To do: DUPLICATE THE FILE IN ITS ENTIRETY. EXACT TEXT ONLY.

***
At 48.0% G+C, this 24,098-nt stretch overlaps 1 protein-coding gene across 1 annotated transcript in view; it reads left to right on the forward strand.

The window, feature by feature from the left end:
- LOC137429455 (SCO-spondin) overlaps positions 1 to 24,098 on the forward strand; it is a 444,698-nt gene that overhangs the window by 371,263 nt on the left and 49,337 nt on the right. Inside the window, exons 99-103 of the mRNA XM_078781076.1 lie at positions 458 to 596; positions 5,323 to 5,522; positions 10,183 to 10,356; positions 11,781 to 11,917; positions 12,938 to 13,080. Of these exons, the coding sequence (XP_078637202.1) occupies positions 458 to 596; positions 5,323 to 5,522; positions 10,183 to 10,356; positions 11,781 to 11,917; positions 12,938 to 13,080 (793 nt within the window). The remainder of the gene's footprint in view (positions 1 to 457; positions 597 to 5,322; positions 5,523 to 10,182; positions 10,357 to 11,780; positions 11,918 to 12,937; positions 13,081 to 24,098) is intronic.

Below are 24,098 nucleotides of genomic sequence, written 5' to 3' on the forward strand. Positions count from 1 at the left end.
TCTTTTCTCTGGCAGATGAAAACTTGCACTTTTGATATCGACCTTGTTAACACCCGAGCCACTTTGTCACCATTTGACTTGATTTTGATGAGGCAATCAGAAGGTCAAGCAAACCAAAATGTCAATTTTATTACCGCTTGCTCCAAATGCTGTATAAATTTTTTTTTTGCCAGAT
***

At 48.0% G+C, this 24,098-nt stretch overlaps 1 protein-coding gene across 1 annotated transcript in view; it reads left to right on the forward strand.

The window, feature by feature from the left end:
- LOC137429455 (SCO-spondin) overlaps positions 1 to 24,098 on the forward strand; it is a 444,698-nt gene that overhangs the window by 371,263 nt on the left and 49,337 nt on the right. Inside the window, exons 99-103 of the mRNA XM_078781076.1 lie at positions 458 to 596; positions 5,323 to 5,522; positions 10,183 to 10,356; positions 11,781 to 11,917; positions 12,938 to 13,080. Of these exons, the coding sequence (XP_078637202.1) occupies positions 458 to 596; positions 5,323 to 5,522; positions 10,183 to 10,356; positions 11,781 to 11,917; positions 12,938 to 13,080 (793 nt within the window). The remainder of the gene's footprint in view (positions 1 to 457; positions 597 to 5,322; positions 5,523 to 10,182; positions 10,357 to 11,780; positions 11,918 to 12,937; positions 13,081 to 24,098) is intronic.

Below are 24,098 nucleotides of genomic sequence, written 5' to 3' on the forward strand. Positions count from 1 at the left end.
TCTTTTCTCTGGCAGATGAAAACTTGCACTTTTGATATCGACCTTGTTAACACCCGAGCCACTTTGTCACCATTTGACTTGATTTTGATGAGGCAATCAGAAGGTCAAGCAAACCAAAATGTCAATTTTATTACCGCTTGCTCCAAATGCTGTATAAATTTTTTTTTTGCCAGAT